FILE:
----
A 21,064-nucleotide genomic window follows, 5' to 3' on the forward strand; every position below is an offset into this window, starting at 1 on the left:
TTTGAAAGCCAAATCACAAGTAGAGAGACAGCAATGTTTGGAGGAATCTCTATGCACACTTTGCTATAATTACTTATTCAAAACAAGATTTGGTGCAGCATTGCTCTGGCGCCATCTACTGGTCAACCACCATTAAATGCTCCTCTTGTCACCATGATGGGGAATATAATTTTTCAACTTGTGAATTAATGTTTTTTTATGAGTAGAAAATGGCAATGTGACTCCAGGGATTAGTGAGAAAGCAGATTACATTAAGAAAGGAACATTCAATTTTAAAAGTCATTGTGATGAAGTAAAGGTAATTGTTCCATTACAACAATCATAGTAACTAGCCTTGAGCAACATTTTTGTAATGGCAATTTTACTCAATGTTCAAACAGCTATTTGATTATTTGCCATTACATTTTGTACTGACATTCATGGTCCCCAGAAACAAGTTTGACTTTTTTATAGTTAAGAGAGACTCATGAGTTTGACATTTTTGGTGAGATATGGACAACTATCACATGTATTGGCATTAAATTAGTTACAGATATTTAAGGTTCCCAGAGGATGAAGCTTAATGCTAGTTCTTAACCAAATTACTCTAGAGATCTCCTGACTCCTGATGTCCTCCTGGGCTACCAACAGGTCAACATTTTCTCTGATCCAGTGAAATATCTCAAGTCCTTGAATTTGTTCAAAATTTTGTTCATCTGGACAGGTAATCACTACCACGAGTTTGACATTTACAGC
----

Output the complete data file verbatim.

A 21,064-nucleotide genomic window follows, 5' to 3' on the forward strand; every position below is an offset into this window, starting at 1 on the left:
TTTGAAAGCCAAATCACAAGTAGAGAGACAGCAATGTTTGGAGGAATCTCTATGCACACTTTGCTATAATTACTTATTCAAAACAAGATTTGGTGCAGCATTGCTCTGGCGCCATCTACTGGTCAACCACCATTAAATGCTCCTCTTGTCACCATGATGGGGAATATAATTTTTCAACTTGTGAATTAATGTTTTTTTATGAGTAGAAAATGGCAATGTGACTCCAGGGATTAGTGAGAAAGCAGATTACATTAAGAAAGGAACATTCAATTTTAAAAGTCATTGTGATGAAGTAAAGGTAATTGTTCCATTACAACAATCATAGTAACTAGCCTTGAGCAACATTTTTGTAATGGCAATTTTACTCAATGTTCAAACAGCTATTTGATTATTTGCCATTACATTTTGTACTGACATTCATGGTCCCCAGAAACAAGTTTGACTTTTTTATAGTTAAGAGAGACTCATGAGTTTGACATTTTTGGTGAGATATGGACAACTATCACATGTATTGGCATTAAATTAGTTACAGATATTTAAGGTTCCCAGAGGATGAAGCTTAATGCTAGTTCTTAACCAAATTACTCTAGAGATCTCCTGACTCCTGATGTCCTCCTGGGCTACCAACAGGTCAACATTTTCTCTGATCCAGTGAAATATCTCAAGTCCTTGAATTTGTTCAAAATTTTGTTCATCTGGACAGGTAATCACTACCACGAGTTTGACATTTACAGC